How to navigate the Kubernetes learning curve

Kubernetes is like a dump truck. It's elegant for solving the problems it's designed for, but you have to master the learning curve first.
193 readers like this.

In Kubernetes is a dump truck, I talked about how a tool can be elegant for the problem it was designed to solve—once you learn how to use it. In part 2 of this series, I'm going a little deeper into the Kubernetes' learning curve.

The journey to Kubernetes often starts with running one container on one host. You quickly discover how easy it is to run new versions of software, how easy it is to share that software with others, and how easy it is for those users to run it the way you intended.

But then you need

  • Two containers
  • Two hosts

It's easy to fire up one web server on port 80 with a container, but what happens when you need to fire up a second container on port 80? What happens when you are building a production environment and you need the containerized web server to fail over to a second host? The short answer, in either case, is you have to move into container orchestration.

Inevitably, when you start to handle the two containers or two hosts problem, you'll introduce complexity and, hence, a learning curve. The two services (a more generalized version of a container) / two hosts problem has been around for a long time and has always introduced complexity.

Historically, this would have involved load balancers, clustering software, and even clustered file systems. Configuration logic for every service is embedded in every system (load balancers, cluster software, and file systems). Running 60 or 70 services, clustered, behind load balancers is complex. Adding another new service is also complex. Worse, decommissioning a service is a nightmare. Thinking back on my days of troubleshooting production MySQL and Apache servers with logic embedded in three, four, or five different places, all in different formats, still makes my head hurt.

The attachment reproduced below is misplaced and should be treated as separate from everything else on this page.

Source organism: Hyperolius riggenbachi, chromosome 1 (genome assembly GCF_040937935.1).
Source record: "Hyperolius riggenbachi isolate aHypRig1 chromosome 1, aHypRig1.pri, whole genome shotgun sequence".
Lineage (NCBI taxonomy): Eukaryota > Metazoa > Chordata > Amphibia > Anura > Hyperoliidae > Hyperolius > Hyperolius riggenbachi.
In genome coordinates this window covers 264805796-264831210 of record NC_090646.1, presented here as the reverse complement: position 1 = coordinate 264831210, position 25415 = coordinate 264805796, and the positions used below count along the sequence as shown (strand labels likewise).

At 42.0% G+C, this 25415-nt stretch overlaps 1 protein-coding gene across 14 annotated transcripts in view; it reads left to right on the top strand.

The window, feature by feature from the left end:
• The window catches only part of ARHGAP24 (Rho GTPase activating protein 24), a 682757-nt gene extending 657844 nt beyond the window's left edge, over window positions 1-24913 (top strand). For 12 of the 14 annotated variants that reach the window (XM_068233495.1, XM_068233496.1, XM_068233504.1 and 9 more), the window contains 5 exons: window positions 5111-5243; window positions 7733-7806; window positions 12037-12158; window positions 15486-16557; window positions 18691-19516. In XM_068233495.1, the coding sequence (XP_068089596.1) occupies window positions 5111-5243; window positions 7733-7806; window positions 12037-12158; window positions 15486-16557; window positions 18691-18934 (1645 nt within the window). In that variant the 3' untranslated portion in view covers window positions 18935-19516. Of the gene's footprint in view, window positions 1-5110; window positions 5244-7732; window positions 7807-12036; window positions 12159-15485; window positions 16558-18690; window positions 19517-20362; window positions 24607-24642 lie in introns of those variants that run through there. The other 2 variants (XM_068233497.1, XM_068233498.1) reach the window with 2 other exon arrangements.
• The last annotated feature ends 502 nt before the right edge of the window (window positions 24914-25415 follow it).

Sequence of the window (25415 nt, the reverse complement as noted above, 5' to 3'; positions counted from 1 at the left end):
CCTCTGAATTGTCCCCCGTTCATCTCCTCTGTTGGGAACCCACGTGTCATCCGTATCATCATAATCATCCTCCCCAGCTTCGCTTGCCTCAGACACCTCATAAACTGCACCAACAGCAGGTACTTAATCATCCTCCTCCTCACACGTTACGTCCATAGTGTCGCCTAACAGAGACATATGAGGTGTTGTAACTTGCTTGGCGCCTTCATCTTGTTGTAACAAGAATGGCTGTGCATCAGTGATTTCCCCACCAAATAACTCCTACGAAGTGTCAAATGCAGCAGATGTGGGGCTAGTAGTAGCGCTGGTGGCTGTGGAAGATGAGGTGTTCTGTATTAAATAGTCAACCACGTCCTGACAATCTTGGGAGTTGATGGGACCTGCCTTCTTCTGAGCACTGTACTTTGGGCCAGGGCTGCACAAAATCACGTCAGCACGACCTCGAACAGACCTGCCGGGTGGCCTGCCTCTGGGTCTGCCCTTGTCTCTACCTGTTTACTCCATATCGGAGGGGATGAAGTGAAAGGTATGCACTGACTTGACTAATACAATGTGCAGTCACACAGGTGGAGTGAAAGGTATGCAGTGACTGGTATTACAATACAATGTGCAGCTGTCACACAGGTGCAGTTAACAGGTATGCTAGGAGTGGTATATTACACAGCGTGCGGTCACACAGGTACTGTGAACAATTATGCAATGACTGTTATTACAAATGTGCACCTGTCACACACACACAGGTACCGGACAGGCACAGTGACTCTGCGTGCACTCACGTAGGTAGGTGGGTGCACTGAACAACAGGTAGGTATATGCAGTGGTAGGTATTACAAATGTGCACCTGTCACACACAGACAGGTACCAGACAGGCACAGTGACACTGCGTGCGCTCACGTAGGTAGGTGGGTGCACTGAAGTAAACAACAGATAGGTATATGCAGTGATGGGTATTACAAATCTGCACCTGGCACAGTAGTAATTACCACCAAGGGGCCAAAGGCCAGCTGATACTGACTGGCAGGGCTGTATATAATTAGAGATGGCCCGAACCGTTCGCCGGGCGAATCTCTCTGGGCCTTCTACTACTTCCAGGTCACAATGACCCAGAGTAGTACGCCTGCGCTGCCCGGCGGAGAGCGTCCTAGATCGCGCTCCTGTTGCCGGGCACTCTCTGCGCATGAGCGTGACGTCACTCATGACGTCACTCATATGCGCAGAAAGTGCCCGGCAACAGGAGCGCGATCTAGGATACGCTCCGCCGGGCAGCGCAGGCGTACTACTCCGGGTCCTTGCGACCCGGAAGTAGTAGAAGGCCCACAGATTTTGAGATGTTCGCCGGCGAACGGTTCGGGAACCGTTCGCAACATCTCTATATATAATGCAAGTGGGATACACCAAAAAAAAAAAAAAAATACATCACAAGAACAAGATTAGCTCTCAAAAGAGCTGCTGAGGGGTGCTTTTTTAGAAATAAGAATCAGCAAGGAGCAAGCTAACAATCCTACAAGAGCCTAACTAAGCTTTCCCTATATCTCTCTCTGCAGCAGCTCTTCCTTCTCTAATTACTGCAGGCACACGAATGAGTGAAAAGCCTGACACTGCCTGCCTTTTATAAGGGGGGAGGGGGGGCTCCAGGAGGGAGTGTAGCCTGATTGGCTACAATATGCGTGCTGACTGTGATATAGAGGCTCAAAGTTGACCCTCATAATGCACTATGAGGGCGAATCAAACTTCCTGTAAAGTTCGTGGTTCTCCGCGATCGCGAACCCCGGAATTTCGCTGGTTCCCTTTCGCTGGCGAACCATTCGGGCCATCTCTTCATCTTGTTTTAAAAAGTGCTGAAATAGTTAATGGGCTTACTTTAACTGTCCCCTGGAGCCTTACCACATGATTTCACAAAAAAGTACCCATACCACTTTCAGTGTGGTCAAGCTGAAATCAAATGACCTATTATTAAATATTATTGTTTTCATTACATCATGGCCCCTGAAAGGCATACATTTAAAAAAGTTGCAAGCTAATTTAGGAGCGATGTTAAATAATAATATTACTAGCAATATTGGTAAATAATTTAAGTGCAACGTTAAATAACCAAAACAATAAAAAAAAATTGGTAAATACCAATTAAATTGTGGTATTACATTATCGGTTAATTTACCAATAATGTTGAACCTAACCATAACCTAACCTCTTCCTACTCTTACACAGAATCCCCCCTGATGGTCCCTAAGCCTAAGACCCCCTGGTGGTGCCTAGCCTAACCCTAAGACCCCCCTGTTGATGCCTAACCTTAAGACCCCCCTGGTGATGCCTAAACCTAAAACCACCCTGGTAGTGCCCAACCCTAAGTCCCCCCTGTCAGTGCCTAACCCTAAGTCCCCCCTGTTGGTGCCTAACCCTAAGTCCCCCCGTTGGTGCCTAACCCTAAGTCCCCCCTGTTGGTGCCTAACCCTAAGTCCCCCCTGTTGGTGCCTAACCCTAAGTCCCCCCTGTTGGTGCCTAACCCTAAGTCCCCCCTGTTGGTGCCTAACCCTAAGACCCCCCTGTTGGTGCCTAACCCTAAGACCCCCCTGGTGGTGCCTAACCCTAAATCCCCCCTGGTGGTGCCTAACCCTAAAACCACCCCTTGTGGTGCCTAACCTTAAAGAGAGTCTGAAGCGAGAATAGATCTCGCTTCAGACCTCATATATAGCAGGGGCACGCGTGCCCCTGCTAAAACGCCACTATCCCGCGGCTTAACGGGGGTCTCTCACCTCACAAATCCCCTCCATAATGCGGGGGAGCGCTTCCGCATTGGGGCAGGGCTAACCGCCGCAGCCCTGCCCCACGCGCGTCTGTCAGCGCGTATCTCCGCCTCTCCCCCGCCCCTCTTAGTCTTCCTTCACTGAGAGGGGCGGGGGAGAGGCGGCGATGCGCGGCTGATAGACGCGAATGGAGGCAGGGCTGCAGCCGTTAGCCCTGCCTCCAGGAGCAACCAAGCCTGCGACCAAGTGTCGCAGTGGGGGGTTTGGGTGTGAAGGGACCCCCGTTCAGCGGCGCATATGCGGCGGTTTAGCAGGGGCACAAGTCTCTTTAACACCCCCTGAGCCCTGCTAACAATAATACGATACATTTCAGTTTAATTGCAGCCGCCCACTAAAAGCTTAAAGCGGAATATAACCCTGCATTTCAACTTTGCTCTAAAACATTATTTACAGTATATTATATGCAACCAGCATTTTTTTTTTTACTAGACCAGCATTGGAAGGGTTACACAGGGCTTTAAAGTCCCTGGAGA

Kubernetes elegantly solves all these problems with one piece of software:

  1. Two services (containers): Check
  2. Two servers (high availability): Check
  3. Single source of configuration: Check
  4. Standard configuration format: Check
  5. Networking: Check
  6. Storage: Check
  7. Dependencies (what services talk to what databases): Check
  8. Easy provisioning: Check
  9. Easy de-provisioning: Check (perhaps Kubernetes' most powerful piece)

Wait, it's starting to look like Kubernetes is pretty elegant and pretty powerful. It is. You can model an entire miniature IT universe in Kubernetes.

Kubernetes business model

So yes, there is a learning curve when starting to use a giant dump truck (or any professional equipment). There's also a learning curve to use Kubernetes, but it's worth it because you can solve so many problems with one tool. If you are apprehensive about the learning curve, think through all the underlying networking, storage, and security problems in IT infrastructure and envision their solutions today—they're not easier. Especially when you introduce more and more services, faster and faster. Velocity is the goal nowadays, so give special consideration to the provisioning and de-provisioning problem.

But don't confuse the learning curve for building or equipping Kubernetes (picking the right mud flaps for your dump truck can be hard, LOL) with the learning curve for using it. Learning to build your own Kubernetes with so many different choices at so many different layers (container engine, logging, monitoring, service mesh, storage, networking), and then maintaining updated selections of each component every six months, might not be worth the investment—but learning to use it is absolutely worth it.

I eat, sleep, and breathe Kubernetes and containers every day, and even I struggle to keep track of all the major new projects announced literally almost every day. But there isn't a day that I'm not excited about the operational benefits of having a single tool to model an entire IT miniverse. Also, remember Kubernetes has matured a ton and will continue to do so. Like Linux and OpenStack before it, the interfaces and de facto projects at each layer will mature and become easier to select.

In the third article in this series, I'll dig into what you need to know before you drive your Kubernetes "truck."

What to read next
User profile image.
At Red Hat, Scott McCarty is technical product manager for the container subsystem team, which enables key product capabilities in OpenShift Container Platform and Red Hat Enterprise Linux. Focus areas includes container runtimes, tools, and images.


awesome content full of knowledge

Really nice.

Creative Commons LicenseThis work is licensed under a Creative Commons Attribution-Share Alike 4.0 International License.